Indexed on: 23 Aug '06Published on: 23 Aug '06Published in: Autoimmunity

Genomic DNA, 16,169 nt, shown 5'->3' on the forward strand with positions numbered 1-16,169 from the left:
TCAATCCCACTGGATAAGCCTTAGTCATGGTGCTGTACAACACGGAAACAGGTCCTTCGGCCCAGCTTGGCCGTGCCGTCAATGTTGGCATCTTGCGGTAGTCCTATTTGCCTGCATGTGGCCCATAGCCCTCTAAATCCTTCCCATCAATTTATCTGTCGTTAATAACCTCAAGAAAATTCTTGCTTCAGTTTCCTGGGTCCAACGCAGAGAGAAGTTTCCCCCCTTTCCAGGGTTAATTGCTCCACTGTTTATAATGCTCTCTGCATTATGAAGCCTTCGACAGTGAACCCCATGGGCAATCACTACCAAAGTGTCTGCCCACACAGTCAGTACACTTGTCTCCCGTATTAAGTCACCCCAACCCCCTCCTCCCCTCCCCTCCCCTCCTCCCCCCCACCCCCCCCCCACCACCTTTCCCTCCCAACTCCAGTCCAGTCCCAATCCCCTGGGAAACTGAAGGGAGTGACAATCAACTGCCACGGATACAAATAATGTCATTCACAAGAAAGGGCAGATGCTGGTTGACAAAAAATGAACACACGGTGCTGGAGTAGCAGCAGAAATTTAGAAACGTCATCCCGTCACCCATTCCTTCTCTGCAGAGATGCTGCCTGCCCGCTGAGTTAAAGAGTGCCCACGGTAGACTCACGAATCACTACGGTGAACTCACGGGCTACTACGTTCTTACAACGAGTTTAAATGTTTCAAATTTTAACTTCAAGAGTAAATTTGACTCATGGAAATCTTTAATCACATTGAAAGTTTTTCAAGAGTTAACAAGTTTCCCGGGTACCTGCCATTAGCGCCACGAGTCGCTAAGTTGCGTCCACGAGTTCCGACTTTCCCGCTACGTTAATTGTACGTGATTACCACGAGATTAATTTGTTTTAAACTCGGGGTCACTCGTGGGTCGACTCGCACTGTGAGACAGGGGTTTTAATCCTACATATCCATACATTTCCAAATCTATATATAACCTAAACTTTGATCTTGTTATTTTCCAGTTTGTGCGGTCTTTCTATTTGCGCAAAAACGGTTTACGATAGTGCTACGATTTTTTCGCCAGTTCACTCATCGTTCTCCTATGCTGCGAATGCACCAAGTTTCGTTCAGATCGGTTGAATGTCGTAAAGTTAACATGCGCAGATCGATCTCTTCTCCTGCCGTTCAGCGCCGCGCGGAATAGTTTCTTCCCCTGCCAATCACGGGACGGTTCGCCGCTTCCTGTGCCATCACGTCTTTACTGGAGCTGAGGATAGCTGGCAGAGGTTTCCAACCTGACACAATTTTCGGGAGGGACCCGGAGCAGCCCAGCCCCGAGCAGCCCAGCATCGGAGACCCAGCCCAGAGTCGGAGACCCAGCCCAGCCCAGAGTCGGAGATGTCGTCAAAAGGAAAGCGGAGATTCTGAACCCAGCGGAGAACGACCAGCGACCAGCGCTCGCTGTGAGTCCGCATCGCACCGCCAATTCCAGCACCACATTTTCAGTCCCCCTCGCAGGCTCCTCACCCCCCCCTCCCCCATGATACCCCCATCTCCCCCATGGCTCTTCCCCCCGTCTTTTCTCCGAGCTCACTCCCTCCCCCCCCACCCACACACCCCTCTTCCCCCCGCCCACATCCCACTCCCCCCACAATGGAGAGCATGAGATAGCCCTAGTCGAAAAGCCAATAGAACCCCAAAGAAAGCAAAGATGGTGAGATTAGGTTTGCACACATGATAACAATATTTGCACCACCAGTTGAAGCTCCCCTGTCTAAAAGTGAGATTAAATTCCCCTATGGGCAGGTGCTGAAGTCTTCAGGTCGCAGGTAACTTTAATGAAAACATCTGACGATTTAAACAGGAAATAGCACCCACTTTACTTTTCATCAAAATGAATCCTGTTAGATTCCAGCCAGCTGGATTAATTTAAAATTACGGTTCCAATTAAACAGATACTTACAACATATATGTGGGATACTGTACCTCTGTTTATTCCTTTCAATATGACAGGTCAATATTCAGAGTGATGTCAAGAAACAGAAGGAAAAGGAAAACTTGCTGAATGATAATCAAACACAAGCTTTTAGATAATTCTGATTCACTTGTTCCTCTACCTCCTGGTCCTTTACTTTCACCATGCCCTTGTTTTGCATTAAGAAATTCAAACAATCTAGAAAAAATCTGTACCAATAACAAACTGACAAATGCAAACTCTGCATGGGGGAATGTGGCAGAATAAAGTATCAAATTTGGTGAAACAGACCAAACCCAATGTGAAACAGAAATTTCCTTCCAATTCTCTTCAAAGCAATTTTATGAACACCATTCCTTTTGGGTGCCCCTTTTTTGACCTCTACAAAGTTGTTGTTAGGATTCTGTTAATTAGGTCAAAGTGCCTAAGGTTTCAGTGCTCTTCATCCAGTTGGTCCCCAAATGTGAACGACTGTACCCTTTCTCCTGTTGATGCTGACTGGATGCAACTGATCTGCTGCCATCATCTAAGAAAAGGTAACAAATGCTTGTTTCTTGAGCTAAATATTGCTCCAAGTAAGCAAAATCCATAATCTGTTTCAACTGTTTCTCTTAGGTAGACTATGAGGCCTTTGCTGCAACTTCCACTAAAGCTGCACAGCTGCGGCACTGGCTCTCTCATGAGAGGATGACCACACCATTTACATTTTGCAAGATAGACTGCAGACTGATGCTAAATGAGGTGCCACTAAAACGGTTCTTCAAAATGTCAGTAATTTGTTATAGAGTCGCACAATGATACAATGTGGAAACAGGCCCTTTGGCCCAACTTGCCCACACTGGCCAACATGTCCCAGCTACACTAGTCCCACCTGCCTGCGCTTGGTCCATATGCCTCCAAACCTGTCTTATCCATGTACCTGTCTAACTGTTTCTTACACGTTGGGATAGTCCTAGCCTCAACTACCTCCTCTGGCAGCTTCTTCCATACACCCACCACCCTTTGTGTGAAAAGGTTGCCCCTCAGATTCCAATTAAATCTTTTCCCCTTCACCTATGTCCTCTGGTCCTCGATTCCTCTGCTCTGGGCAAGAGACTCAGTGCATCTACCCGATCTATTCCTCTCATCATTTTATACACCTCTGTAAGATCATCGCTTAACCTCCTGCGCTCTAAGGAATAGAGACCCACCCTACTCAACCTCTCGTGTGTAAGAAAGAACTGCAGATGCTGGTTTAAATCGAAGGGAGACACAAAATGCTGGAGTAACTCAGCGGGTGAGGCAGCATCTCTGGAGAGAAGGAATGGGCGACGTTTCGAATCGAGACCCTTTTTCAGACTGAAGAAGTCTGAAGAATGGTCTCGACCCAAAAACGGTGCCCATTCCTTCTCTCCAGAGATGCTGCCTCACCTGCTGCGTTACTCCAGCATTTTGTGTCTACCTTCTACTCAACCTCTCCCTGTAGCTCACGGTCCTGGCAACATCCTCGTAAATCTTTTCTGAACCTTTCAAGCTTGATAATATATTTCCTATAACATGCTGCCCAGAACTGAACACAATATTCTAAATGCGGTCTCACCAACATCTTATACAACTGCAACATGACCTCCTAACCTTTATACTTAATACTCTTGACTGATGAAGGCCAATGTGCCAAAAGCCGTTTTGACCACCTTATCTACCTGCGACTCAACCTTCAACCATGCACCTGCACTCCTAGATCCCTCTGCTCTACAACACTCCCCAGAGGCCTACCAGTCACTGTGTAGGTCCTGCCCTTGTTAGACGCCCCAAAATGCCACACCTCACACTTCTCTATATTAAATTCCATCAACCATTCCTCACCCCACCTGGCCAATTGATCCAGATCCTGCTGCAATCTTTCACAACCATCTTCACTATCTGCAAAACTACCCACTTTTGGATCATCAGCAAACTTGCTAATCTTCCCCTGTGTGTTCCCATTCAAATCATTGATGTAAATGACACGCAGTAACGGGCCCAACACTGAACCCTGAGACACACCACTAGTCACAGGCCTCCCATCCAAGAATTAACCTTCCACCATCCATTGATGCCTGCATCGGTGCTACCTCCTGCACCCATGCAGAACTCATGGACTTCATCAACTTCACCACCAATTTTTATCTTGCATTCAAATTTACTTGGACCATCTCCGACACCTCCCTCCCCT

Complement proteins play an integral role in both innate and adaptive immune responses of the host. Complement activation leads to the formation of bioactive molecules including the anaphylatoxins, C3a and C5a, and the lytic membrane attack complex (C5b-9). These molecules trigger a series of events that culminate in the recruitment of phagocytic cells, release of cytokines/chemokines and reactive oxygen species, enhanced expression of adhesion molecules and apoptosis at the site of inflammation. Several animal models provide evidence that this series of events forms the basis for the pathophysiology found in many lung diseases, such as asthma and acute respiratory distress syndrome. Clinical data further confirm these findings. This review briefly discusses recent data from such studies.